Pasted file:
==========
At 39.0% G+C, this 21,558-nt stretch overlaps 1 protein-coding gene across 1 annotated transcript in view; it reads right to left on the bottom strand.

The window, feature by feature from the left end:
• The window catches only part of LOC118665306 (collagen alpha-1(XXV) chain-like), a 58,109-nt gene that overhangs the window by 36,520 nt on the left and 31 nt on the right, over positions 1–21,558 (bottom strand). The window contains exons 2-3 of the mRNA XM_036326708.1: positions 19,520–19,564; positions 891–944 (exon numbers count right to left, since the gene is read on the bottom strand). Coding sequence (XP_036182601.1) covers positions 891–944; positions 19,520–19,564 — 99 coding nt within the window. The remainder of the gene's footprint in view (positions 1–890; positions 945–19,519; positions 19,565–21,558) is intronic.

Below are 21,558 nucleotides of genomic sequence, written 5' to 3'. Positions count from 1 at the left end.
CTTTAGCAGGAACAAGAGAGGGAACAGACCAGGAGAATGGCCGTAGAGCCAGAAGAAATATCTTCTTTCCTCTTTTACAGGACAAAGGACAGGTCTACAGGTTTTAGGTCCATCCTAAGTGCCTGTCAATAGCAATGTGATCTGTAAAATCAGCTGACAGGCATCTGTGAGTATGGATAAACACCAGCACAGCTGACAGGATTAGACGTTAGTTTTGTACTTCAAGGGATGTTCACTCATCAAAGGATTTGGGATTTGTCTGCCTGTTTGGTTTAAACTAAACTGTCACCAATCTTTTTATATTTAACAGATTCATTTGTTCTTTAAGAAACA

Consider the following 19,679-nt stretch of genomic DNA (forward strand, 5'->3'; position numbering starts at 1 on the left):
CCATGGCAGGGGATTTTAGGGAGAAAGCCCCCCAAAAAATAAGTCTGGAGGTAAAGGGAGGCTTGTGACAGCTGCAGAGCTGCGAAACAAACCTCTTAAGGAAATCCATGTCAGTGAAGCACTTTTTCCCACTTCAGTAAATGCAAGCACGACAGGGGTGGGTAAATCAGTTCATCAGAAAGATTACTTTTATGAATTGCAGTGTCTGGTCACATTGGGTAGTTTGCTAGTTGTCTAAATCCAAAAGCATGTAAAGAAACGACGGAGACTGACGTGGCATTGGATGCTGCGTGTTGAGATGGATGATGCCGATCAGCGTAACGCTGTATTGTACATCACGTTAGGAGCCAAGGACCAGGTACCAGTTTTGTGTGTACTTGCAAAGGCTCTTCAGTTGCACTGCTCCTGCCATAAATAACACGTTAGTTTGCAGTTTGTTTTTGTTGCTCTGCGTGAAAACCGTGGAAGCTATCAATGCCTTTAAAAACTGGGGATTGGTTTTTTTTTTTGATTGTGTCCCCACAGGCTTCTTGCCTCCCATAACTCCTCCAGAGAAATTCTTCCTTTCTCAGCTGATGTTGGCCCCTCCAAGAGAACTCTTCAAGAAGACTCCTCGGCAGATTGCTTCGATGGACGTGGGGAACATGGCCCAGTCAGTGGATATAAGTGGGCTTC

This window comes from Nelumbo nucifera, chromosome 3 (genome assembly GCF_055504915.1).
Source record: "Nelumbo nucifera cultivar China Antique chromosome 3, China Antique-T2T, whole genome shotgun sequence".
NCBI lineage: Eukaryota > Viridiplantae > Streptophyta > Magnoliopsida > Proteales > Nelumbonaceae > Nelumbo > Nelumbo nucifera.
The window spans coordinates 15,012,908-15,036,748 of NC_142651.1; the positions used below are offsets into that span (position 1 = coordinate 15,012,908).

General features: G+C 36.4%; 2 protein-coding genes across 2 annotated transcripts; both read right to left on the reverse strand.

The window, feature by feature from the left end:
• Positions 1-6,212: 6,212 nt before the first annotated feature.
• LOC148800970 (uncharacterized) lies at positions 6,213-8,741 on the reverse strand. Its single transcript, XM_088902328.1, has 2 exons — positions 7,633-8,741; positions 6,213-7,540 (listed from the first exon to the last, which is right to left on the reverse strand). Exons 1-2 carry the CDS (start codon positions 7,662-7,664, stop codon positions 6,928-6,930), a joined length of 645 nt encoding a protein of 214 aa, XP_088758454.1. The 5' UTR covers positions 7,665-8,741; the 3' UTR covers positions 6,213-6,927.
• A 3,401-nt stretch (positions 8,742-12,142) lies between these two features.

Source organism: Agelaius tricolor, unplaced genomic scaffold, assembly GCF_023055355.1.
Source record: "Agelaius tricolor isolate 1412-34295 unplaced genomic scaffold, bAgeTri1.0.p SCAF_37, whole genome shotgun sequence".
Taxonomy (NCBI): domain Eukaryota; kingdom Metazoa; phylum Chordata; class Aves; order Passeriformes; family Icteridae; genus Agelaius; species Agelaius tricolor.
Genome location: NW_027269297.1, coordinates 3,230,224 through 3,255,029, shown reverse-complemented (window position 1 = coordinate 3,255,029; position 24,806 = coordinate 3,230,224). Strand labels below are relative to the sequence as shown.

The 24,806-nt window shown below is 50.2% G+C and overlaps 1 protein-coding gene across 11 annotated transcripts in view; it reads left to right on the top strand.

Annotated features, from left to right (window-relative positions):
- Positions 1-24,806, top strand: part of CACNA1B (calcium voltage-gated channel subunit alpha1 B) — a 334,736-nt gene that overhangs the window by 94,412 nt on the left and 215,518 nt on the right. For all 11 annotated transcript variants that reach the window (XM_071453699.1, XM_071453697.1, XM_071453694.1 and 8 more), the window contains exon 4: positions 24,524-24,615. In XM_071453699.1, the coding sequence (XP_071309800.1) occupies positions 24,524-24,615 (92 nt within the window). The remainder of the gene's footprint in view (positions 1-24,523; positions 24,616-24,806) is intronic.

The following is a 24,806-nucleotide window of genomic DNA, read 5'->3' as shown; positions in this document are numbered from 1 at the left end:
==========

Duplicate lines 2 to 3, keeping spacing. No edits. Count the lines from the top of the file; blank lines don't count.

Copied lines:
The window, feature by feature from the left end:
• The window catches only part of LOC118665306 (collagen alpha-1(XXV) chain-like), a 58,109-nt gene that overhangs the window by 36,520 nt on the left and 31 nt on the right, over positions 1–21,558 (bottom strand). The window contains exons 2-3 of the mRNA XM_036326708.1: positions 19,520–19,564; positions 891–944 (exon numbers count right to left, since the gene is read on the bottom strand). Coding sequence (XP_036182601.1) covers positions 891–944; positions 19,520–19,564 — 99 coding nt within the window. The remainder of the gene's footprint in view (positions 1–890; positions 945–19,519; positions 19,565–21,558) is intronic.